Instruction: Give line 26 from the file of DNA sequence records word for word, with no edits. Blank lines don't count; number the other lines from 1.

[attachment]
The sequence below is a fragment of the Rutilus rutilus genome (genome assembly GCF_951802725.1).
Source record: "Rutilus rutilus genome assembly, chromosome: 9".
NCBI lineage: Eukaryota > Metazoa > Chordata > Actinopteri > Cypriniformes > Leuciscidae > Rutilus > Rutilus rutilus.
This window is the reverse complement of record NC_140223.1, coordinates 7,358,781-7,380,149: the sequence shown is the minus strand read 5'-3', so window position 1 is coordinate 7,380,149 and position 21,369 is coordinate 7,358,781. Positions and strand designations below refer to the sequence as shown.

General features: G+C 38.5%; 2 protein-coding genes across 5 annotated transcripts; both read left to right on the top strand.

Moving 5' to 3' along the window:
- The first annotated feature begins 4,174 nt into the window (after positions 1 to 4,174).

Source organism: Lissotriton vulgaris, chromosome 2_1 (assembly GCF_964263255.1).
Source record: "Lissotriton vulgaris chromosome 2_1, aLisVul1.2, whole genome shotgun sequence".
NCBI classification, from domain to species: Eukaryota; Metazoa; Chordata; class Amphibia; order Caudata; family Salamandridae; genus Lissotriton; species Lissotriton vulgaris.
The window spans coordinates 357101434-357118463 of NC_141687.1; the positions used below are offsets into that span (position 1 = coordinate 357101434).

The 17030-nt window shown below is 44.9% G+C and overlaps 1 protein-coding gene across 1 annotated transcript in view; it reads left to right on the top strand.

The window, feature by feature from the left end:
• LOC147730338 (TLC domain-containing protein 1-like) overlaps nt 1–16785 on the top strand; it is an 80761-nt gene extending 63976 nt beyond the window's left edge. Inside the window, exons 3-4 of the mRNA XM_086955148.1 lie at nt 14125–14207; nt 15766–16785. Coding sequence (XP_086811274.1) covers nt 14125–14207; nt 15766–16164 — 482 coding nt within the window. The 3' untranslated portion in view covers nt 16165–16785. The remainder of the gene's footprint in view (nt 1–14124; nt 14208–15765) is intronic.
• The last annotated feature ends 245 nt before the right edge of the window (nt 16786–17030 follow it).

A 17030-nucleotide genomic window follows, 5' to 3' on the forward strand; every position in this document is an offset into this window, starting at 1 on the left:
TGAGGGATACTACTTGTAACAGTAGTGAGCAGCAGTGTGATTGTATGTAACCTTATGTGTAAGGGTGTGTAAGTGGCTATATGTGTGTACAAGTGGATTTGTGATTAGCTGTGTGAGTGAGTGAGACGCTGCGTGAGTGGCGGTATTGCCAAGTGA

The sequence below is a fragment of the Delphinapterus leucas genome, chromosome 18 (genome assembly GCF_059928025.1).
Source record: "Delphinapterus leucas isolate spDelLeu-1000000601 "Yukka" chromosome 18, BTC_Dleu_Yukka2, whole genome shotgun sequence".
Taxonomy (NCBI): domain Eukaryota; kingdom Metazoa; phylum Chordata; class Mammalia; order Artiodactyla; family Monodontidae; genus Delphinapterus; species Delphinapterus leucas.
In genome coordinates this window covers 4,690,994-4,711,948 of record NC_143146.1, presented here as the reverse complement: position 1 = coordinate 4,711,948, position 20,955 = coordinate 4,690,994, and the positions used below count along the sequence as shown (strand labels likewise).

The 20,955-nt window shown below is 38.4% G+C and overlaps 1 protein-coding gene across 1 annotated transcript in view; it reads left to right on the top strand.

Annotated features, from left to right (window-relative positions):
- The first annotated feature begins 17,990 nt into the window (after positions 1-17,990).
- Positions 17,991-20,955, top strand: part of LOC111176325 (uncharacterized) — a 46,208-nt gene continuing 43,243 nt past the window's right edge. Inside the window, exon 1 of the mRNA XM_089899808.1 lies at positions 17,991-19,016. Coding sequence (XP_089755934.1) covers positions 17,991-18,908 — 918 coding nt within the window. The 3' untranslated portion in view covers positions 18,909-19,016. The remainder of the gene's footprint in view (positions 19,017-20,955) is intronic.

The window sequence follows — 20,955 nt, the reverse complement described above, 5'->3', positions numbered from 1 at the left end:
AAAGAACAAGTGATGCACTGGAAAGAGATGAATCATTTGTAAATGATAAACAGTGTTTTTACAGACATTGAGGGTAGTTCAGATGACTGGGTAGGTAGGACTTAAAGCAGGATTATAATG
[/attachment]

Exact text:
The window sequence follows — 20,955 nt, the reverse complement described above, 5'->3', positions numbered from 1 at the left end: